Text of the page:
mpicpp points out that BlackBerry is hoping to get iPhone owners to switch to Passport smartphones by promising up to $550 to trade in their phones. "The promotion, which starts Monday, promises as much as $550 to iPhone owners who trade in their handsets in favor of BlackBerry's Passport. The actual trade-in value depends on the iPhone, with the iPhone 4S worth up to $90 and the iPhone 6 worth up to $400. (The iPhone 6 Plus is not eligible.) BlackBerry then sweetens the deal by kicking in an additional $150 as a topper for each iPhone. The deal will run through February 13, but it's good only in North America. Customers must buy the $599 to $699 unlocked Passport phone through either BlackBerry's website or Amazon. The trade-in amount comes in the form of a Visa prepaid card."

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Jackie Chan Discs Help Boost Solar Panel Efficiency

wbr1 writes Apparently the pit pattern on a blu-ray disk is great at helping trap photons, rather than reflecting them. Applying this pattern to the glass in a solar panel can boost efficiency by 22%. Researchers at Northwestern tested this system with Jackie Chan discs. From the article: "To increase the efficiency of a solar panel by 22%, the researchers at Northwestern bought a copy of Police Story 3: Supercop on Blu-ray; removed the top plastic layer, exposing the recording medium beneath; cast a mold of the quasi-random pattern; and then used the mold to create a photovoltaic cell with the same pattern....The end result is a solar panel that has a quantum efficiency of around 40% — up about 22% from the non-patterned solar panel."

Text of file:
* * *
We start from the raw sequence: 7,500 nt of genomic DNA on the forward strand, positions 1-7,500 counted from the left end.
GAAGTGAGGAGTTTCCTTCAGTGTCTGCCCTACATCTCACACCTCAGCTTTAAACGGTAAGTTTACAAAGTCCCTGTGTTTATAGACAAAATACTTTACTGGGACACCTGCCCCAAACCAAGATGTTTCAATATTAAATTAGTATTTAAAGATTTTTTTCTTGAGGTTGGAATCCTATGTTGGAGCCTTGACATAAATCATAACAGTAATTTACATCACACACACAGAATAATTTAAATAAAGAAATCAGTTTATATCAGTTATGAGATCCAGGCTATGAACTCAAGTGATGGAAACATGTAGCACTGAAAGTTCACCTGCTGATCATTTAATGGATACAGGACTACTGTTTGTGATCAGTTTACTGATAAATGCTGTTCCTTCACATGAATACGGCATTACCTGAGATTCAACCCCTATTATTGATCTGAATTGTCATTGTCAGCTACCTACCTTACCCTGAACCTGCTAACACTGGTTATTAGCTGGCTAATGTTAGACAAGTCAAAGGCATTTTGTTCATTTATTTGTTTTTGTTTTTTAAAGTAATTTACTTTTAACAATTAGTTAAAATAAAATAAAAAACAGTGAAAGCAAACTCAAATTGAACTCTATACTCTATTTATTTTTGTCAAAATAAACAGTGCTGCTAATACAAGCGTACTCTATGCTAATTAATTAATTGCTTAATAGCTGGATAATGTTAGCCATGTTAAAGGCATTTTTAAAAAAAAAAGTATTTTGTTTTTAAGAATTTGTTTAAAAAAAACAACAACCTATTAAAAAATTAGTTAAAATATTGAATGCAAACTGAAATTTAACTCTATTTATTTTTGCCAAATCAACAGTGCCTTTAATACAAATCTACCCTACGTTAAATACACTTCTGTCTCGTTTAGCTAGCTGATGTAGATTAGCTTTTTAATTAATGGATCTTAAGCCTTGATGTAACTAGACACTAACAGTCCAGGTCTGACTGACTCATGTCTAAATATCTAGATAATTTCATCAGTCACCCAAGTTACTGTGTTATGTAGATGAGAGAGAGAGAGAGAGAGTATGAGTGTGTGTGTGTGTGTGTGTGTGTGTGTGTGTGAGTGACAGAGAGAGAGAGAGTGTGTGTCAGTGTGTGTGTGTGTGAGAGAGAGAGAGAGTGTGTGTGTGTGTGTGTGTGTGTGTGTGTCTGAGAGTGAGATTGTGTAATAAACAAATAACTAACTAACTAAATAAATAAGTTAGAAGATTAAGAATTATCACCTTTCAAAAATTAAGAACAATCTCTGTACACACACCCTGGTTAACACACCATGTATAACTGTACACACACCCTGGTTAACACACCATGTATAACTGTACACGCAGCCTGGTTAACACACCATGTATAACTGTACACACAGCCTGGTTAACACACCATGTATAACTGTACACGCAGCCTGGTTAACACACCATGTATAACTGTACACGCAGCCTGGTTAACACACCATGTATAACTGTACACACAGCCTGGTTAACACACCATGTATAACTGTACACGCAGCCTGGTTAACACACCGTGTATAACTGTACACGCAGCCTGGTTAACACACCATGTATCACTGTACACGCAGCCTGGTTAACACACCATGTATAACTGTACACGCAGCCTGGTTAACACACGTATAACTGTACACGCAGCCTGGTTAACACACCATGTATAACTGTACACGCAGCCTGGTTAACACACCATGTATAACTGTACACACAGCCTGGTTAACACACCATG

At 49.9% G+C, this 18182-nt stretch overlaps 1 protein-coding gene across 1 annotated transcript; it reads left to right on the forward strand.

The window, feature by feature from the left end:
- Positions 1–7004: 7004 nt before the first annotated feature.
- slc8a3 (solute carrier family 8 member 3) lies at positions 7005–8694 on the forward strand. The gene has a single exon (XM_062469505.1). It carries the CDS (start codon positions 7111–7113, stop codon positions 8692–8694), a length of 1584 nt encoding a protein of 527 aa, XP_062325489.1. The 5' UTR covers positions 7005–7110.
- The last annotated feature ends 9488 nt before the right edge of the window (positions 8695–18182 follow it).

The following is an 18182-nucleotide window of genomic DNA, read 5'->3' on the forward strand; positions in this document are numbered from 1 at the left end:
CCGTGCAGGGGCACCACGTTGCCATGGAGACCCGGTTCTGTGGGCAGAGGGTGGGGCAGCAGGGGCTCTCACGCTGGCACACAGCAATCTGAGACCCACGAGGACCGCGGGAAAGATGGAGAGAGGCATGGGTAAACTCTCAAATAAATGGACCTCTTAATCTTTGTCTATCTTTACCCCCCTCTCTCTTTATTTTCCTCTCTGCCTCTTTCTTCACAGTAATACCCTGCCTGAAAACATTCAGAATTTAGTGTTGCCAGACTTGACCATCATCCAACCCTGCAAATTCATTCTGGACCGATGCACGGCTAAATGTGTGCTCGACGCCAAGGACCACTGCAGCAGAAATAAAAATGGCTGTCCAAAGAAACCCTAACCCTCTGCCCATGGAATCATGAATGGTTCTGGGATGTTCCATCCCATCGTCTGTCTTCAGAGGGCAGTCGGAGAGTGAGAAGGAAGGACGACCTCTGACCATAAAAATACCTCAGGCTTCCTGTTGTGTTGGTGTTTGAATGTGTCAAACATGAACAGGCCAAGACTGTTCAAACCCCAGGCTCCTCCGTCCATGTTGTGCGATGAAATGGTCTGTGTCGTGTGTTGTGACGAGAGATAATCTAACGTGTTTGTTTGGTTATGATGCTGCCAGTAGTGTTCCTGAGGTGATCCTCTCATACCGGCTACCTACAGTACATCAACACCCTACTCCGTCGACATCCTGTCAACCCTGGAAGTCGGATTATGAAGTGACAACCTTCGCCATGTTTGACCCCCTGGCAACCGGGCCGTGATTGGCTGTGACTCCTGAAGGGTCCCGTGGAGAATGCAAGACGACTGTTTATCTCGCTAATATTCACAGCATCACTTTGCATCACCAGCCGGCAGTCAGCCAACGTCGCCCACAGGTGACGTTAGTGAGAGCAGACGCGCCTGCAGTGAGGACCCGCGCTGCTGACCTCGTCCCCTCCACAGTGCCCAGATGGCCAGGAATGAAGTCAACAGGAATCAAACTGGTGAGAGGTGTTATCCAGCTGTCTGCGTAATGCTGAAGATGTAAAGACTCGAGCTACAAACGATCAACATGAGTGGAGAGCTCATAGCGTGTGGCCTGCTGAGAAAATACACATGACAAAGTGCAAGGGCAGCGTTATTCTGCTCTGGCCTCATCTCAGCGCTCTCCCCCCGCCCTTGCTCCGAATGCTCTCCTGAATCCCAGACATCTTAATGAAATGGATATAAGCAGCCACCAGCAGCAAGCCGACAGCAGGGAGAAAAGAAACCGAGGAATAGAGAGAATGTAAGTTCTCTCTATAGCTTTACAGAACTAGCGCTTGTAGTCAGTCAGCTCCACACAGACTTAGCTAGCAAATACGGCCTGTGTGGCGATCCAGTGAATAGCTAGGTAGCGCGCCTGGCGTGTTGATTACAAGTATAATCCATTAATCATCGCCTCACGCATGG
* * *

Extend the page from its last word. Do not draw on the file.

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Fly With the Brooklyn Aerodrome (Video)

A bit of housing insulation material, a battery, a motor and propellor, a radio receiver and transmitter, and servos to control the motor and a pair of ailerons, and you're ready to fly the Brooklyn Aerodrome way. This isn't a tiny radio-controlled paper airplane, but a big bruiser with a 1:1 power to weight ratio (which means it can climb like a bat out of hell) and enough guts to fly in reasonably windy conditions while carrying a camera -- except we'd better not mention cameras, since Brooklyn Aerodrome creations, whether kits or plans, are obviously intended tohelp you build model airplanes, not drones. Timothy ran into project proponent Breck Baldwin at a maker faire near Atlanta, surrounded by a squadron of junior pilots who may someday become astronauts on the Moon - Mars run -- or at least delivery drone controllers for Amazon. (Alternate Video Link)